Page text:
The 24-Year-Old Fixing the ‘Toxic’ Student Rental Market

24-year-old, Hannah  Chappatte, is aiming to fix the ‘toxic’ student rental market with company HYBR after first-hand experience.


Fixing A ‘Toxic’ Student Rental Market

A former student bent on fixing the “toxic” student rental market now employs 10 people and is closing in on £500,000 of funding.

Each November millions of UK students face a scramble to find accommodation. Many end up unhappy, with houses beset with damp, uncaring landlords and letting agents who don’t answer their calls.

First years have to decide in a few short weeks who they will live with for the entire next year. Those without guarantors must pay a full year’s rent in advance.

“Students should be excited about moving out and being independent for the first time,” said 24-year-old University of Bristol graduate Hannah Chappatte.

“Instead they waste valuable time that could be spent studying or having fun locked in battles with landlords and lettings agencies, or trawling through disappointing properties.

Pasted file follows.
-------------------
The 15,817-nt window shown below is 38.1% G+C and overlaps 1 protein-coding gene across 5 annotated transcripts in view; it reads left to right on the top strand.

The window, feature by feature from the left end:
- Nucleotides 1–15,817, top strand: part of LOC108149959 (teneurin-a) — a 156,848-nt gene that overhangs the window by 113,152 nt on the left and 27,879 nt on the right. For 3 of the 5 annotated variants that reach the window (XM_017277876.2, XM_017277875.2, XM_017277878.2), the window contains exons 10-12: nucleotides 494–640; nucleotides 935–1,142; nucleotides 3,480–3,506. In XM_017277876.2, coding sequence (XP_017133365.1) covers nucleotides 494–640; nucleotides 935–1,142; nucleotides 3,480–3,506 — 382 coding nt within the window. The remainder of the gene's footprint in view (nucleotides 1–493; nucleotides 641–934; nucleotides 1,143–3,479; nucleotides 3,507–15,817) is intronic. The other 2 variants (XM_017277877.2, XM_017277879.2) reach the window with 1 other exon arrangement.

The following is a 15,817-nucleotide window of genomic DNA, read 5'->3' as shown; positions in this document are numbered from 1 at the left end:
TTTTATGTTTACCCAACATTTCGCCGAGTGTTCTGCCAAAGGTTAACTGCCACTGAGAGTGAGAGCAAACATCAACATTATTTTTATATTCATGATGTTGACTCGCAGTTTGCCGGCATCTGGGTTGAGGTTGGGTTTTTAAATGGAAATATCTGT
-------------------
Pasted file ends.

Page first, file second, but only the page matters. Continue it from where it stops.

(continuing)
“Every year this cycle repeats – it doesn’t work for anyone and has created a toxic market where students don’t trust landlords and landlords don’t trust students.


Launching HYBR: A Solution To A Key Student Problem

Hannah decided to change all that. Standing outside a University library with doughnuts, she enticed students to talk to her about their rental experiences – and was shocked by what she found. With fellow Bristol student Pablo Giacomi she launched HYBR, an online platform that links up landlords and students, and dispenses free advice to both.

HYBR also holds housemate matcher events, helps with contracts, gives students access to legal support and offers free, impartial advice on everything from deposits to maintenance issues.

HYBR started in Bristol and is now expanding into university cities across the country, including Exeter, Liverpool and Sheffield. More than 1,000 students have found houses through it.

Student ‘Ambassadors’ in every city keep HYBR’s finger on the student pulse.

Hannah now employs a team of 10 and has plans to expand to the rest of the UK, and then the rest of the world.

“We have just brought in a senior team to take the business to the next level. We are looking to raise £500,000 through angel investors and venture funds,” Hannah said.

“But this isn’t just a UK problem and we want to start looking abroad as soon as possible.

“Ultimately, this is about fixing a broken a market. I want to question every part of the rental system and the status quo to see if there’s a solution out there.”

“Every part of the market is geared against underprivileged students who don’t have guarantors – we also want to help them.”